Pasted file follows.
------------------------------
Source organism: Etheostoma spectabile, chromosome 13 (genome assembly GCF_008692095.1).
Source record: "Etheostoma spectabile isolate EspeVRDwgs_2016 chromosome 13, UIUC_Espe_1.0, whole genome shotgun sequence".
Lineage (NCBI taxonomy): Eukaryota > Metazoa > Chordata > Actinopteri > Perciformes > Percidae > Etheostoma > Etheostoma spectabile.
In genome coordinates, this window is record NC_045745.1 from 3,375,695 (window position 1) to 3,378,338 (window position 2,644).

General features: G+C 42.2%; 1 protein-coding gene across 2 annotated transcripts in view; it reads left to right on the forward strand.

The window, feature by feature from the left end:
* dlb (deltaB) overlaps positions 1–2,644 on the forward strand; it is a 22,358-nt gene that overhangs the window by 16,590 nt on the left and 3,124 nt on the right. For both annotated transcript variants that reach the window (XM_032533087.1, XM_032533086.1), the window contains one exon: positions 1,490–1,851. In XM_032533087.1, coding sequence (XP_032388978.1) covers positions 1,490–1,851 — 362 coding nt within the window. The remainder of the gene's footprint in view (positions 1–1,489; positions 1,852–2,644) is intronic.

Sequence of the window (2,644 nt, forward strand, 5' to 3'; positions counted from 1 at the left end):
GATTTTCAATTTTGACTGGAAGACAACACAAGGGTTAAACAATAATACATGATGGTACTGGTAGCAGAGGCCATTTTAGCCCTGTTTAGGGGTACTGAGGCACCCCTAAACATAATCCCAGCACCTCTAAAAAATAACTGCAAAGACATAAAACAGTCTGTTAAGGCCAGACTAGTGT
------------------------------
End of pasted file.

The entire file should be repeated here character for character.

Source organism: Etheostoma spectabile, chromosome 13 (genome assembly GCF_008692095.1).
Source record: "Etheostoma spectabile isolate EspeVRDwgs_2016 chromosome 13, UIUC_Espe_1.0, whole genome shotgun sequence".
Lineage (NCBI taxonomy): Eukaryota > Metazoa > Chordata > Actinopteri > Perciformes > Percidae > Etheostoma > Etheostoma spectabile.
In genome coordinates, this window is record NC_045745.1 from 3,375,695 (window position 1) to 3,378,338 (window position 2,644).

General features: G+C 42.2%; 1 protein-coding gene across 2 annotated transcripts in view; it reads left to right on the forward strand.

The window, feature by feature from the left end:
* dlb (deltaB) overlaps positions 1–2,644 on the forward strand; it is a 22,358-nt gene that overhangs the window by 16,590 nt on the left and 3,124 nt on the right. For both annotated transcript variants that reach the window (XM_032533087.1, XM_032533086.1), the window contains one exon: positions 1,490–1,851. In XM_032533087.1, coding sequence (XP_032388978.1) covers positions 1,490–1,851 — 362 coding nt within the window. The remainder of the gene's footprint in view (positions 1–1,489; positions 1,852–2,644) is intronic.

Sequence of the window (2,644 nt, forward strand, 5' to 3'; positions counted from 1 at the left end):
GATTTTCAATTTTGACTGGAAGACAACACAAGGGTTAAACAATAATACATGATGGTACTGGTAGCAGAGGCCATTTTAGCCCTGTTTAGGGGTACTGAGGCACCCCTAAACATAATCCCAGCACCTCTAAAAAATAACTGCAAAGACATAAAACAGTCTGTTAAGGCCAGACTAGTGT